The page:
Dear Umbra,

I am a student at Hartwick College running the Grassroots Environmental Club. The college’s major cafeteria is run by a large food company that also serves prisons. In a meeting with the director, I was told they have the power to get any food. When I asked if we can get local, organic food, they responded that it would cost too much and be a hassle. How can I convince them that the quality of the food is way better, that plenty of local vendors would love the business, and that, since the college has fewer than 1,500 students, it would be feasible to at least incorporate local food?

Andy
Oneonta, N.Y.

Dearest Andy,

Whoopee! You are cutting edge! Luckily, though, you’re not so cutting edge that you have to invent the wheel. You get to borrow someone else’s wheel.

Is your school’s food sub par?

Colleges, elementary schools, nursing homes, and institutions of all types are taking steps to bring local food onto their menus. It can be easy, it can be hard, it can be immediate, it can take a long time. From your brief description, I think you are on the hard end — but! That should only spur you to greater heights.

Since we agree on the benefits of local food (flavor, freshness, local economics, living landscapes, family farms), let us look at the situation from the food company’s point of view. The company is large and serving several clients. It cuts costs by ordering large amounts of food from as few suppliers as possible. Just as we find shopping at a supermarket more convenient than going to the butcher, the cheese shop, the drugstore, the bakery, etc., a large company prefers one-stop shopping (and billing). The food comes from one or two suppliers, the suppliers are almost certainly not farms but middlefolks, and the food is definitely prepped in some way prior to arrival. You’ve seen that stuff: cans of diced carrots, boxes of bread crumbs, peaches in syrup.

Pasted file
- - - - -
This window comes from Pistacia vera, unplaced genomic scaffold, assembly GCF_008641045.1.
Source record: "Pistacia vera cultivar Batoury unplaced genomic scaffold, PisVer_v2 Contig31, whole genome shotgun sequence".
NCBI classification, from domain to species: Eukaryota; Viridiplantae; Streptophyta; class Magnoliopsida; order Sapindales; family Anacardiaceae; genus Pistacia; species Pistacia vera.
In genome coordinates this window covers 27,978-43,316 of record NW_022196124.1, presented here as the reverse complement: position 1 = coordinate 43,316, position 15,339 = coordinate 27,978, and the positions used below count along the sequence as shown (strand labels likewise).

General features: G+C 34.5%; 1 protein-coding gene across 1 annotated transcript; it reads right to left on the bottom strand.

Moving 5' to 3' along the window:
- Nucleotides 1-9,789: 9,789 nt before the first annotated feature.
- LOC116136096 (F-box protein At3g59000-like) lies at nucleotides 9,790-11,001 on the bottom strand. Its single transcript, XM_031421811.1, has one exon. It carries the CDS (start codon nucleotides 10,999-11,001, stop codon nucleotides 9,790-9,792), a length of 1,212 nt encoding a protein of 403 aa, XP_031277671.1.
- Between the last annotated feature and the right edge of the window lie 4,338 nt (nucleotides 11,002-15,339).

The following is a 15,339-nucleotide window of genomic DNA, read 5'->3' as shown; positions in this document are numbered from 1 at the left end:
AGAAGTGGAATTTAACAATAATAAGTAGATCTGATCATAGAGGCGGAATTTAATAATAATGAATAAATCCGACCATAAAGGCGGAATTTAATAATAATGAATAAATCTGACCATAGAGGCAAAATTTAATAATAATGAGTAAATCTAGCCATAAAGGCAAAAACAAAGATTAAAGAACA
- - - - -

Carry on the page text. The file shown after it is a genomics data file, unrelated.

To ask a vendor to purchase locally means inconvenience to them. The buyer will need to keep track of more invoices; the grower will have only certain items; the products will not be prepped, which means paying employees to slice and dice; and local products will be more expensive. But there are several reasons why a food company would be willing to add local purchasing to its operations. One is altruism; another is commands from the contractees (your college); another is pressure from clients (those buying the meals).

You’ve tried the altruism tactic, and it may eventually work. Next steps are to try the other two tactics, but with support from experienced people. As I said, you are joining a movement. The Community Food Security Coalition’s Farm to College program has more than enough information to get you started, and offers technical support. Cornell’s Cooperative Extension is a leader in farm-to-school issues in New York, so check them out as well. And good luck.

Buffetly,
Umbra